It was the perfect end to a near perfect season for Daylesford-Hepburn United which broke through to claim its first BDSA division one open grand final in two decades.
The team, which at the start of the year had ambitions only to compete, brought its storybook season full circle after defeating Ballarat North United 2-1 in extra time at Morshead Park on Saturday.
Players wiped tears from their eyes while raising the cup, just days after the sudden and tragic passing of club founder Marton Szokolai.
His untimely death sent a shockwave through the team, which had been in a state of joyous hysteria after claiming the league title last month.
While devastating for the club, Daylesford-Hepburn head coach Dragi Koleski said Szokolai's death motivated them to come out and perform for their late founder who would be watching from above.
"It felt like we had the twelfth man out there tonight," he said.
"It's surreal, to think back to the start of the season and the expectations we had , we just wanted to be competitive. To go and win the double is unbelievable."
But no great story comes without adversity, and Daylesford players got their share after finding themselves trailing when Ballarat's Jack Gaffney scored early in the game.
Daylesford narrowly avoided disaster in the second-half, when Gaffney was denied a second after hitting the crossbar. It was about the 70th minute when Daylesford finally found an equaliser off the boot of Dylan Nulty.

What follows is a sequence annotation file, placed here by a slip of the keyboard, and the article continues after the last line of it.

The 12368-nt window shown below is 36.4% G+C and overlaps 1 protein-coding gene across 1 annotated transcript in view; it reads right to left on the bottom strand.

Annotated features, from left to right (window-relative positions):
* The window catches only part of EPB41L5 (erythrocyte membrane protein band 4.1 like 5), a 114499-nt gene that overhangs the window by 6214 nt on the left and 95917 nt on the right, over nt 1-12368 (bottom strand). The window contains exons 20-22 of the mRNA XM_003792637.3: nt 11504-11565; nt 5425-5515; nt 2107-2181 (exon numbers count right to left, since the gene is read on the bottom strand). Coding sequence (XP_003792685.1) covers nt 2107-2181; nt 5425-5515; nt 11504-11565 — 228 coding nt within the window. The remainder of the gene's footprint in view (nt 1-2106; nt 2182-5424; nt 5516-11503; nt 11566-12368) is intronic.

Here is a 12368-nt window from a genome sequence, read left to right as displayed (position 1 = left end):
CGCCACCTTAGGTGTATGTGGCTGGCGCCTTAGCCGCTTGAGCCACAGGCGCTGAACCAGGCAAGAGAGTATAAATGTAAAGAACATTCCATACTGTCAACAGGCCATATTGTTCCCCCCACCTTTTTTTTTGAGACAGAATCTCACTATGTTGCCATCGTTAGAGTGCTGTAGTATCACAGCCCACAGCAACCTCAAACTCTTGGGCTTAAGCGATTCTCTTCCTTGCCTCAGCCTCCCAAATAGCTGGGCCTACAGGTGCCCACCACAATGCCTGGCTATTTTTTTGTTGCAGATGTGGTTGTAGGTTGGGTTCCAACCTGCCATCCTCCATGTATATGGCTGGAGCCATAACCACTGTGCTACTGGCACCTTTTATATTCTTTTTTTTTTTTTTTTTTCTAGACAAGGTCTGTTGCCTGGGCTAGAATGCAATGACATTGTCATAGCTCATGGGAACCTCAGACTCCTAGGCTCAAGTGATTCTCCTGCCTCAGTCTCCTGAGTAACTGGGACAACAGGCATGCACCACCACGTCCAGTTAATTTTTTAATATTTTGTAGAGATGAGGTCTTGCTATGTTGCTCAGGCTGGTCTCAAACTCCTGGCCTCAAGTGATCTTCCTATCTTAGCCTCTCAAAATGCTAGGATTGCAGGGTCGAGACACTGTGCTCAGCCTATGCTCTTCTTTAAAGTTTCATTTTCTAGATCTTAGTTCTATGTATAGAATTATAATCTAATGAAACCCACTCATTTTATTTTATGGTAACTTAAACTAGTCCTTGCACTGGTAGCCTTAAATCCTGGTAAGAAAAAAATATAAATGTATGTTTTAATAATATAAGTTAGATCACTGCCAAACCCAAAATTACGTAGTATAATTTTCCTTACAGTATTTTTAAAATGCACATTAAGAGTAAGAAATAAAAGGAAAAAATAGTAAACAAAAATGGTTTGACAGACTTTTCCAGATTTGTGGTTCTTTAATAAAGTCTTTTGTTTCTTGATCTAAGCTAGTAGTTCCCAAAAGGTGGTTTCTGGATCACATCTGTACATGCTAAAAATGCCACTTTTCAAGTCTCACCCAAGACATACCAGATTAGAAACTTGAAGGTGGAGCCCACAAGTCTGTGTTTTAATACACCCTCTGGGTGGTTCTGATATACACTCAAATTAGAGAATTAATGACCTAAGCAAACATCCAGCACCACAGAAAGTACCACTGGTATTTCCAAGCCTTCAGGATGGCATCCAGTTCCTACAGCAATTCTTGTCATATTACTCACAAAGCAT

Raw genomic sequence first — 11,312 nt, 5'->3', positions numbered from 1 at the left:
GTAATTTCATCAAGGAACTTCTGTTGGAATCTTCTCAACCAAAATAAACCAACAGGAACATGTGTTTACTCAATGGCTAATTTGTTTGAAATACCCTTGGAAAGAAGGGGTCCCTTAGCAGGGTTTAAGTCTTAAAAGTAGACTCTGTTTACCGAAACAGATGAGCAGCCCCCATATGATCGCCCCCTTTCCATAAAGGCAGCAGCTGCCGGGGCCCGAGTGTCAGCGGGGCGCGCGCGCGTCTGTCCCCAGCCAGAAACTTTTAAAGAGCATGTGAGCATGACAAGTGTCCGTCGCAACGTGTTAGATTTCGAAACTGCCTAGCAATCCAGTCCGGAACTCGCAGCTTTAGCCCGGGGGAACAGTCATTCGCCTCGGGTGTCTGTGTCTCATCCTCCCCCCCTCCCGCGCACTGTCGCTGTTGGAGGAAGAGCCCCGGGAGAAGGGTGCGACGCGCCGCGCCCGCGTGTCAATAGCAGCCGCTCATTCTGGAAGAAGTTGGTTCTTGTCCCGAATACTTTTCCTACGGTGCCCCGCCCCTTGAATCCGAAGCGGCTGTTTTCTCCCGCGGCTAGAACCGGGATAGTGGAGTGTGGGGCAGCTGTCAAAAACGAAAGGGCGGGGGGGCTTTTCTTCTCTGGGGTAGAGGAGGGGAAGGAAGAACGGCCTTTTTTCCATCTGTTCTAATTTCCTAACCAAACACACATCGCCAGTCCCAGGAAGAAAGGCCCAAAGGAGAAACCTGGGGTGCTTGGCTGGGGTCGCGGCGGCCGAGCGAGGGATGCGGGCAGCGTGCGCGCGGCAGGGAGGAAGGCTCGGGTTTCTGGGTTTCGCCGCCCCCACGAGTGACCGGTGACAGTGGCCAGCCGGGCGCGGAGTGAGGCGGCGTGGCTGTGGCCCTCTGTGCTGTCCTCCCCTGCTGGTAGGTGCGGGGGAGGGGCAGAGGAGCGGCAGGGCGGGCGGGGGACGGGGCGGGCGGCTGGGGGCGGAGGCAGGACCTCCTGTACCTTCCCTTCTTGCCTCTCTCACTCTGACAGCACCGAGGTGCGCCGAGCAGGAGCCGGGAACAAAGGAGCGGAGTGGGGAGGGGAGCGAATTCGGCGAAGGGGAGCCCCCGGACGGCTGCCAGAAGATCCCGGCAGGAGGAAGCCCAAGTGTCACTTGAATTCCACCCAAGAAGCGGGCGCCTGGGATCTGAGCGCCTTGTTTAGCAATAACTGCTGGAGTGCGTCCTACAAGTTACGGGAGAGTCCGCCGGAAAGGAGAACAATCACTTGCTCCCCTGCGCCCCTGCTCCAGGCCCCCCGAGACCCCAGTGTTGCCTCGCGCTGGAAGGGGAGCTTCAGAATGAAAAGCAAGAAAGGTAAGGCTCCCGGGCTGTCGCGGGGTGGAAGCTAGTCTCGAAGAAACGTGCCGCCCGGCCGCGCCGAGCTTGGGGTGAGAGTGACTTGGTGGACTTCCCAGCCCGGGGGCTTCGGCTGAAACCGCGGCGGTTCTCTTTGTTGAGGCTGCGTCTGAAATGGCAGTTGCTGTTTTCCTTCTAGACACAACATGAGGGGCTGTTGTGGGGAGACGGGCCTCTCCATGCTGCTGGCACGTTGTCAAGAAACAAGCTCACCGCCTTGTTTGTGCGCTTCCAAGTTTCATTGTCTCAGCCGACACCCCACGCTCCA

The goal breathed life into Daylesford which threatened to kick another before the end of regulation.
Ballarat managed to force extra time as an arm-wrestle ensued to gain the upper hand.
The sealer came when club leading goal scorer Owen Turbitt got on the outside of his man and beat the keeper with a pinpoint strike.
Ballarat threatened to score late in extra time, but Daylesford held out as the referee blew full-time.
WATCH: DAYLESFORD-HEPBURN UNITED SING TEAM SONG FOLLOWING GRAND FINAL WIN
Fans ran from their seats to join the players who celebrated on-field. Players shed tears and hugged loved ones before receiving medals as onlookers watched on.
Koleski praised his players for their composure under pressure.
"There was no nerves, you never want to be down but we had plenty of time to recover. We got in at half-time and reset the deck and went back to what we know."
Turbitt's efforts and sustained pressure on Ballarat's defence earned him best-on-ground honours. He said the win was a huge feat for the tight-knit club.
"Our founder's death hit a lot of the players pretty hard, myself included, and this makes it all the more emotional." he said.
"We'll be mates forever."